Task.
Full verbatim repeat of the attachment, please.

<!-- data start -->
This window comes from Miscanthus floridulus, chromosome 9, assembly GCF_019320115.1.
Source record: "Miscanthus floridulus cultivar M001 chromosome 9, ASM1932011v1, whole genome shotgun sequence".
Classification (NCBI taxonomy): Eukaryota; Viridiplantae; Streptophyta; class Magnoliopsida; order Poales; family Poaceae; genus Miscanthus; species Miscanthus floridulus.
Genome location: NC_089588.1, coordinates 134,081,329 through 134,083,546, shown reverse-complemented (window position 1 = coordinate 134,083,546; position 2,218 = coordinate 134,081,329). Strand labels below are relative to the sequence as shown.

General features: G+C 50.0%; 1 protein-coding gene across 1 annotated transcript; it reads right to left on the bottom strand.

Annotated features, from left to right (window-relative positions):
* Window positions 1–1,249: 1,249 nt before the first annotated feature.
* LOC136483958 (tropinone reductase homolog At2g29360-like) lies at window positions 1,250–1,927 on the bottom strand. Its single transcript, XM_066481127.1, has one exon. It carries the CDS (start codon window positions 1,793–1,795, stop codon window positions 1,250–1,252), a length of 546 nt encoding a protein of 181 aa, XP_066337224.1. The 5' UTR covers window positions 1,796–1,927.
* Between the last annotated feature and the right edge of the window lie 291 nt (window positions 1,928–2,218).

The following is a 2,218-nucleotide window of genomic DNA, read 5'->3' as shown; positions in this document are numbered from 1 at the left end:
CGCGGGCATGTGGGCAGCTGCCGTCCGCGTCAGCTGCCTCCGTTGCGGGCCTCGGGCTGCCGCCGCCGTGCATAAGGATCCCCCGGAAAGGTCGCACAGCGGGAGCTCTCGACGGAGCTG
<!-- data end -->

This window comes from Miscanthus floridulus, chromosome 9, assembly GCF_019320115.1.
Source record: "Miscanthus floridulus cultivar M001 chromosome 9, ASM1932011v1, whole genome shotgun sequence".
Classification (NCBI taxonomy): Eukaryota; Viridiplantae; Streptophyta; class Magnoliopsida; order Poales; family Poaceae; genus Miscanthus; species Miscanthus floridulus.
Genome location: NC_089588.1, coordinates 134,081,329 through 134,083,546, shown reverse-complemented (window position 1 = coordinate 134,083,546; position 2,218 = coordinate 134,081,329). Strand labels below are relative to the sequence as shown.

General features: G+C 50.0%; 1 protein-coding gene across 1 annotated transcript; it reads right to left on the bottom strand.

Annotated features, from left to right (window-relative positions):
* Window positions 1–1,249: 1,249 nt before the first annotated feature.
* LOC136483958 (tropinone reductase homolog At2g29360-like) lies at window positions 1,250–1,927 on the bottom strand. Its single transcript, XM_066481127.1, has one exon. It carries the CDS (start codon window positions 1,793–1,795, stop codon window positions 1,250–1,252), a length of 546 nt encoding a protein of 181 aa, XP_066337224.1. The 5' UTR covers window positions 1,796–1,927.
* Between the last annotated feature and the right edge of the window lie 291 nt (window positions 1,928–2,218).

The following is a 2,218-nucleotide window of genomic DNA, read 5'->3' as shown; positions in this document are numbered from 1 at the left end:
CGCGGGCATGTGGGCAGCTGCCGTCCGCGTCAGCTGCCTCCGTTGCGGGCCTCGGGCTGCCGCCGCCGTGCATAAGGATCCCCCGGAAAGGTCGCACAGCGGGAGCTCTCGACGGAGCTG